I decided to try both the leg and the breast and must admit I preferred the latter, which was a shocker for the whole family as we are dark meat-eaters. I think this will be the choice for fried chicken in our home from now on.

This recipe is a keeper. The deeply browned, crisp chicken just works with this intensely flavored tangy sauce. I made it for visiting family and thank God we were family. The hands kept dipping into the sauce—double-dipping, I might add!

The recipe didn’t call for flouring the chicken, but I would like to have seen how it would have come out with a light dusting of flour. Nevertheless, the skin was still crispy.

This chicken is simply amazing. The brine is simple to put together and takes only a matter of minutes. I used an organic chicken and had the butcher cut it into 8 pieces for me. I left the chicken in the brine for about 4 1/2 hours. It only took 20 minutes to steam once removed from the brine.

The mind-blowing element of this chicken is the Octo-Vin. It’s sweet, tangy, and light, with a delicate flavor that doesn’t add greasiness to the dish. We just kept adding the sauce to our chicken as we ate. I used a red jalapeño since I couldn’t find the specified pepper in local stores.

This would be a fantastic weeknight meal as you can make the vinaigrette and cook the chicken ahead of time, leaving about 10 minutes of cooking time later in the week. A great recipe and one I will make again. I could eat this often.

I don’t know how this compares to other Korean fried chicken recipes, but this has become the one we refer to as Crack Chicken. Given the addictive flavors of this dish, it may be more than a coincidence that David Chang also has a Crack Pie at his restaurants.

About David Leite

I count myself lucky to have received three James Beard Awards for my writing as well as for Leite’s Culinaria. My work has also appeared in The New York Times, Martha Stewart Living, Saveur, Bon Appétit, Gourmet, Food & Wine, Yankee, Los Angeles Times, Chicago Tribune, The Washington Post, and more.

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Recipe Rating


  1. Not to distract from David Chang’s Fried Chicken, but the steam and fry method is not original to Momofuku –it’s the method originated by Harlan Sanders for Kentucky Fried Chicken. The KFC version fully cooks the chicken in a pressure cooker first and then deep fries it. That’s why when you order KFC it’s “fresh fried”–into the fryer for a minute or two before it gets to you. The decades old method was a culinary break through for tender chicken and for Fast Food. Nice to see that David Chang has enlarged the flavor profile!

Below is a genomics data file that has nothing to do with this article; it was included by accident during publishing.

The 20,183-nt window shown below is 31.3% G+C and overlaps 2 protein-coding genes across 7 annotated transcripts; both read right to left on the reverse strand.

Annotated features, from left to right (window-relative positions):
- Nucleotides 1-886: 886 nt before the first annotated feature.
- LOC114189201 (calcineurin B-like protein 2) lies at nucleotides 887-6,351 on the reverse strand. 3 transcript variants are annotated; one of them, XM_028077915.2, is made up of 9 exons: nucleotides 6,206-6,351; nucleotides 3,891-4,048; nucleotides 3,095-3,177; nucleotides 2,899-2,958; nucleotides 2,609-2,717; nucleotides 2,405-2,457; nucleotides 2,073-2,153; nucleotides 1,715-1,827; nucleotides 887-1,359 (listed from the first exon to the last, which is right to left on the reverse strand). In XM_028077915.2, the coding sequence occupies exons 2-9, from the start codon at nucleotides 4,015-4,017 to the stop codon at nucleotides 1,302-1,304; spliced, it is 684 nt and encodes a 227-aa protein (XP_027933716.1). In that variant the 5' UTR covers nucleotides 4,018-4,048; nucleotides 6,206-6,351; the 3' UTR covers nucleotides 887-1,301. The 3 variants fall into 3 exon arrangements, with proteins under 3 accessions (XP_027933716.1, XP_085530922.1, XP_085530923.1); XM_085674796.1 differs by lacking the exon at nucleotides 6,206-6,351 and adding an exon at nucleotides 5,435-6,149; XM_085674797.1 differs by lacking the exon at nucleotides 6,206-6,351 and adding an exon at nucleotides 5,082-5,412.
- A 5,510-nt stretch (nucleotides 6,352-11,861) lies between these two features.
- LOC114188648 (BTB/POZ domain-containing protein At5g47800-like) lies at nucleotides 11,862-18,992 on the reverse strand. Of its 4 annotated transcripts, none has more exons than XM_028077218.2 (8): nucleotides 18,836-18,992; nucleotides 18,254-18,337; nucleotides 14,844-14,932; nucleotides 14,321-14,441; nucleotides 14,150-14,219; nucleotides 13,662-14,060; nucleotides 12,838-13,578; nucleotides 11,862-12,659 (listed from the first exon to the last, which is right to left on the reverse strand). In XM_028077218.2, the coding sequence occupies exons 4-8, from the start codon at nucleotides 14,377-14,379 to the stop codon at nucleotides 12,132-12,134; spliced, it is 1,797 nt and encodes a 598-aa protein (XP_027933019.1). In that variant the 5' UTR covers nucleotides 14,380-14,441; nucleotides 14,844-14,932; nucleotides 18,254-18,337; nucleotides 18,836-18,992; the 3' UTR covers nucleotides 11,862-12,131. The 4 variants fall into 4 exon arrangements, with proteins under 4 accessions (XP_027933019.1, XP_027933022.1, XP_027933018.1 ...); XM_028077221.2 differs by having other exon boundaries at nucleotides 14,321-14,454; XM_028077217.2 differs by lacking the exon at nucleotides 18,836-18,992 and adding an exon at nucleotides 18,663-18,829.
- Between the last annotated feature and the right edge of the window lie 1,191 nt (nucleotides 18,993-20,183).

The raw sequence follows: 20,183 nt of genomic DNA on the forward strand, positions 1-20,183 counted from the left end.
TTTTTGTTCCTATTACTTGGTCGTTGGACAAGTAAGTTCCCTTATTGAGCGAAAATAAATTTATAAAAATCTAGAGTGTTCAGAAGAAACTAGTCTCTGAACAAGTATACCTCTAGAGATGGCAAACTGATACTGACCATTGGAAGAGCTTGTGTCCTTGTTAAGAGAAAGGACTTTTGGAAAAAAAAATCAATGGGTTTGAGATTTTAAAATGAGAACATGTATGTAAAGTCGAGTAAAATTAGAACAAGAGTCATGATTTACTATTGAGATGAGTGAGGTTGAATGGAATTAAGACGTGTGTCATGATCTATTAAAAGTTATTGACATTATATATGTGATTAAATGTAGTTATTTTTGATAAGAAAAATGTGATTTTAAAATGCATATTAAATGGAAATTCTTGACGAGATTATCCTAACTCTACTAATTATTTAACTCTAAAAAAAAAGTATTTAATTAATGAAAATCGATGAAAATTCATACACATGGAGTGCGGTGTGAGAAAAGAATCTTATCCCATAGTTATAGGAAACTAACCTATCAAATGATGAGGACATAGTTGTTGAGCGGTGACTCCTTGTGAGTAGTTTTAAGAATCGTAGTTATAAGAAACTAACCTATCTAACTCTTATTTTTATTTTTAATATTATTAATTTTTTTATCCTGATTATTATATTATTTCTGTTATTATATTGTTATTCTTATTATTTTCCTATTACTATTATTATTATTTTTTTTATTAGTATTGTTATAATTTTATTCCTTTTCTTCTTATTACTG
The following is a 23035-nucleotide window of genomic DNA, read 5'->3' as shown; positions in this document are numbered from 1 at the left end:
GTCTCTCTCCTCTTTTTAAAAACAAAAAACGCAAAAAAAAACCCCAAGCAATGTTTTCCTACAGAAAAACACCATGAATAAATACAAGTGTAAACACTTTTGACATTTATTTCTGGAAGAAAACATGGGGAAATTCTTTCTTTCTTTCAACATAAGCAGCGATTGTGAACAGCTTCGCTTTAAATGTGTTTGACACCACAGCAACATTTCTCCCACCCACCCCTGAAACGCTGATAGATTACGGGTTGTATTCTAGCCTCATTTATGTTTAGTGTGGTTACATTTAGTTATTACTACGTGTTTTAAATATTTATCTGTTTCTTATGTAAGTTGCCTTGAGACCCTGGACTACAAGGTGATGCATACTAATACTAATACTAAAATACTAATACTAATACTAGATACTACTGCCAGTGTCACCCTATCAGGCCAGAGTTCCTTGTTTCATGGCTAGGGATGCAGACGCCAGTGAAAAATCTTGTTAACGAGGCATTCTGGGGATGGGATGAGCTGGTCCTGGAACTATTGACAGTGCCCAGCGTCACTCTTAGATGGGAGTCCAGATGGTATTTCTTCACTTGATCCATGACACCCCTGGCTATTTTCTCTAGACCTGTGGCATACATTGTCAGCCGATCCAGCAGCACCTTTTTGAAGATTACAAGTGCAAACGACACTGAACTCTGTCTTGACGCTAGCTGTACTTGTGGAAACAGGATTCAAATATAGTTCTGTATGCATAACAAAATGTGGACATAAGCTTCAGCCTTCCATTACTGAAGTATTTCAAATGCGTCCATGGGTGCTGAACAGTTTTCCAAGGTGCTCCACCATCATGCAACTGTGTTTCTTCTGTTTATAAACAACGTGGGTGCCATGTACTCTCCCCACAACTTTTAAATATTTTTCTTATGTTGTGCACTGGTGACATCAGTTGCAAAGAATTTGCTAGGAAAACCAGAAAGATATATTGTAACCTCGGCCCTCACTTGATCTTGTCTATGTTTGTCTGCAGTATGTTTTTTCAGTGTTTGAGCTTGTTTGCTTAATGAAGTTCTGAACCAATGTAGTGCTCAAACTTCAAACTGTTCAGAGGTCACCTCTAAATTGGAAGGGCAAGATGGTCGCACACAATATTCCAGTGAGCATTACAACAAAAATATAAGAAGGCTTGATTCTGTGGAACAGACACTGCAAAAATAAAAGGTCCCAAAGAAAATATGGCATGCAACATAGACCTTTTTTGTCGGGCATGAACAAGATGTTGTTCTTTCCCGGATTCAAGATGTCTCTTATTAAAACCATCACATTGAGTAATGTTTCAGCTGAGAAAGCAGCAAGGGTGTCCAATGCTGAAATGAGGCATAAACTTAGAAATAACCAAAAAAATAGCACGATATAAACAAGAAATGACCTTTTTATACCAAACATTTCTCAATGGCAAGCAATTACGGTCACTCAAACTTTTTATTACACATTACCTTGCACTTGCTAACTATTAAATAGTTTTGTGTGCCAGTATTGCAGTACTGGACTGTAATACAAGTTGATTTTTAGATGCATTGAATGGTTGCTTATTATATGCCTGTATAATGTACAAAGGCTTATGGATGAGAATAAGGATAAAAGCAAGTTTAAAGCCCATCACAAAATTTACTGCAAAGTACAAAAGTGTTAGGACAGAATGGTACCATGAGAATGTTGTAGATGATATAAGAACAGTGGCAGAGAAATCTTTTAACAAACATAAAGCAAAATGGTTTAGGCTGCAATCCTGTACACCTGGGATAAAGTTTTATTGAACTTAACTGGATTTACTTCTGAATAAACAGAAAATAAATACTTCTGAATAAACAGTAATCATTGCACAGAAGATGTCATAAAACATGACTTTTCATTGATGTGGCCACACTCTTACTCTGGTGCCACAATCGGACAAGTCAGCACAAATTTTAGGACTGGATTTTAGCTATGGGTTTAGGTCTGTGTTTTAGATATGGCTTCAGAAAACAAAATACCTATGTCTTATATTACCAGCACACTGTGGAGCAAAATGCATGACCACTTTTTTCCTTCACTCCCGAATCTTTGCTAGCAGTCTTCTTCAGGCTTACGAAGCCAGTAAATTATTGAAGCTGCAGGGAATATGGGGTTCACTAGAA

1. Suzanne, if I remember correctly, he didn’t steam and fry his chicken but rather pressured fried it. It’s a different method. Which was and still is an ingenious method.

    2. Thanks, Suzanne! I believe David Leite is correct regarding the pressure frying. Although what David Chang’s approach shares with what you suggest is that he, too, came up with his steam and fry technique out of necessity so that the already-cooked chicken could be “fried” and served warm in a matter of just a couple minutes without taking up too much time or space in a small crowded restaurant kitchen. Had the chicken not already been precooked, it would have taken a prohibitively long amount of time to fry each batch of chicken to order. Also, the genius Chang brings to this recipe is that he allows the chicken to dry overnight, uncovered, in the fridge, which crisps the skin to marvelously crackling effect. I hope you try the recipe!

  2. Chicken sounds yummy, question do you leave it overnight in the fridge on the cooling racks covered or uncovered?

    1. Uncovered, P. You want the air to circulate as much as possible around the skin to dry it out. This results in insanely and cracklingly crisp skin after you pull the chicken from the oil.

  3. Oops I added the octo vin to the brine. I am making chicken wings instead of whole chicken and I was planning on using hot sauce afterwards. They are in the fridge right now. I’ll reply with the end result. Sometimes the best recipes have came from making mistakes so I hope so. I think the octo vin in with the brine will make the wings even more flavourful. I am going to par bake instead of steaming also. Fingers crossed

    1. Hey Steve, completely agree, sometimes seeming misfortune leads us to fantastic things. I am a huge proponent of the steaming prior to frying so am really curious to hear how the parbaking works. Thanks for keeping us in the loop!